Some 30,000 students in Jamaica were registered this year to sit various examinations offered by City and Guilds, the organisation’s Caribbean representative has disclosed.
Marva Duncanson, City and Guilds Caribbean Representative, revealed that 79 per cent of candidates achieved a passing grade in English, while 57 per cent passed Mathematics in the City and Guilds exams.
City and Guilds, an alternative examination to the Caribbean Examinations Council’s (CXC) CSEC and CAPE, also offers qualifications in Customer Service, Engineering and proficiency awards in 12 occupational pathways, Duncanson noted.
Speaking at the City and Guilds Awards function at the Hotel Four Seasons in Kingston on Friday, December 1, Duncanson noted that only 43 per cent of the national cohort achieved passing grades in CSEC, compared to the 57 per cent pass rate in City and Guilds.
She said while the math results were “not good”, she noted that the cohort which sat the exams earlier this year was in grade eight when the pandemic struck, resulting in their education being “greatly interrupted”.
She encouraged school principals to register their students to sit Level 3 at City and Guilds but said they should register students for Level 1 or Level 2 if they could not manage Level 3.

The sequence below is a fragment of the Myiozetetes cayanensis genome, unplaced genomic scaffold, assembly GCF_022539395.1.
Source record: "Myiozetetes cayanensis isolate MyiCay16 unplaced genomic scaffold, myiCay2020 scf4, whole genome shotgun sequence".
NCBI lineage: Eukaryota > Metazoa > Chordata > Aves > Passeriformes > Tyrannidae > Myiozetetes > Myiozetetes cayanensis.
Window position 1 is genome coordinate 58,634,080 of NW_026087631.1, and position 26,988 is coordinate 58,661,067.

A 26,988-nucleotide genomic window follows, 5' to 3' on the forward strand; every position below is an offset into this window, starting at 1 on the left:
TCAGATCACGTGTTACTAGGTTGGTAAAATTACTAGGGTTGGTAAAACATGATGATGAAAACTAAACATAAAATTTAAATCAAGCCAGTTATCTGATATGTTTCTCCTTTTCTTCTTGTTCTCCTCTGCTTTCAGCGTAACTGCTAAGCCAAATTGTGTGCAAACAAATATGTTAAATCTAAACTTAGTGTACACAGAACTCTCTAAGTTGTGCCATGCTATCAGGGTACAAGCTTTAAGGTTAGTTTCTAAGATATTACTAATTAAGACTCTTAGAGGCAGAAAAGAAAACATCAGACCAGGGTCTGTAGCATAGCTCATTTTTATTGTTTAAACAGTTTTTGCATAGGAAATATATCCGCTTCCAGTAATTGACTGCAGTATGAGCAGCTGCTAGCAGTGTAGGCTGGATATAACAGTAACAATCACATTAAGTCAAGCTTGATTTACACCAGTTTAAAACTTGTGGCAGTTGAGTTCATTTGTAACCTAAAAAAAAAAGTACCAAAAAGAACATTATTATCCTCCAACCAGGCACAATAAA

Meanwhile, Duncanson said students passing Customer Service were employed in the business process outsourcing (BPO) sector, one of the largest employers of young people.
“From an anecdotal perspective, it seems that so many of these young people who did our customer service exam are employed in the BPO sector because we get so many requests for validation of their certification”, Duncanson said.
Marva Duncanson, City and Guilds Caribbean Representative, with UK directors Mandy Smith and Alan Howard.
She noted that there was a 49 per cent improvement in registration in customer service over the previous year and that the pass rate had improved from 43 per cent to 50 per cent.
Several secondary schools as well as HEART/NSTA institutions are recognised by City and Guilds for registering 200 or more students to sit the exams.
Duncanson also disclosed that 4,500 students were registered for skills proficiency awards, which are subsidised by the Ministry of Education and Youth.
Meanwhile, Mandy Smith, Director of City and Guilds International, expressed thanks to the stakeholders in Jamaica, including the ministry, the schools and the teachers for their belief in City and Guilds to deliver quality education.
Also speaking at the function Dr Ventley Brown, chief business executive at City and Guilds, encouraged grade 10 students preparing for CSEC exams to register for the IT in Office Applications exam in City and Guilds.
According to Dr Brown, a former principal of Spanish Town High School, the City and Guilds exam will prepare the CSEC to produce better School-Based Assessments (SBAs) in their respective subject areas because of the learning of formatting pages and preparing their papers.
Dr Brown also encouraged school leaders to incorporate City and Guilds into their sixth-form programmes, free of cost.
He also noted that City and Guilds qualifications have been endorsed by most universities and colleges, the Jamaica Constabulary Force, the Jamaica Defence Forces as well as other organisations.